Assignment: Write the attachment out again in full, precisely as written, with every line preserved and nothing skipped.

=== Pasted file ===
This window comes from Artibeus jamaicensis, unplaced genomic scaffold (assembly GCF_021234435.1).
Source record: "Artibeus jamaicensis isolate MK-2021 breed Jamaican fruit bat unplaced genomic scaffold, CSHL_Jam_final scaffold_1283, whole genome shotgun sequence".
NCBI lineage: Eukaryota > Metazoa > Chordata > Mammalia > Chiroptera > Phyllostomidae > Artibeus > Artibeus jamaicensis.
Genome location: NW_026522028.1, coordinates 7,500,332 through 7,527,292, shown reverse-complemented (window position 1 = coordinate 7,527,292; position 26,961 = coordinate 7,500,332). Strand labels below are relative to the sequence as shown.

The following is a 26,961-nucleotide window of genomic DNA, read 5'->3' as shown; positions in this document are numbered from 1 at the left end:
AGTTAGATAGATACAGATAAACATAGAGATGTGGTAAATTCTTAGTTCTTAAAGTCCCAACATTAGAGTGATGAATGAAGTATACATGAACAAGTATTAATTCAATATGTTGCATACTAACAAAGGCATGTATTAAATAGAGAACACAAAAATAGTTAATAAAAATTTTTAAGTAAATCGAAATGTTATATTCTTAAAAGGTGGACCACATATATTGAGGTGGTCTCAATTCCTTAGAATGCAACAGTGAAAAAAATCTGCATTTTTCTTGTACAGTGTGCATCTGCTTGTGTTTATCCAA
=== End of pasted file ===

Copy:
This window comes from Artibeus jamaicensis, unplaced genomic scaffold (assembly GCF_021234435.1).
Source record: "Artibeus jamaicensis isolate MK-2021 breed Jamaican fruit bat unplaced genomic scaffold, CSHL_Jam_final scaffold_1283, whole genome shotgun sequence".
NCBI lineage: Eukaryota > Metazoa > Chordata > Mammalia > Chiroptera > Phyllostomidae > Artibeus > Artibeus jamaicensis.
Genome location: NW_026522028.1, coordinates 7,500,332 through 7,527,292, shown reverse-complemented (window position 1 = coordinate 7,527,292; position 26,961 = coordinate 7,500,332). Strand labels below are relative to the sequence as shown.

The following is a 26,961-nucleotide window of genomic DNA, read 5'->3' as shown; positions in this document are numbered from 1 at the left end:
AGTTAGATAGATACAGATAAACATAGAGATGTGGTAAATTCTTAGTTCTTAAAGTCCCAACATTAGAGTGATGAATGAAGTATACATGAACAAGTATTAATTCAATATGTTGCATACTAACAAAGGCATGTATTAAATAGAGAACACAAAAATAGTTAATAAAAATTTTTAAGTAAATCGAAATGTTATATTCTTAAAAGGTGGACCACATATATTGAGGTGGTCTCAATTCCTTAGAATGCAACAGTGAAAAAAATCTGCATTTTTCTTGTACAGTGTGCATCTGCTTGTGTTTATCCAA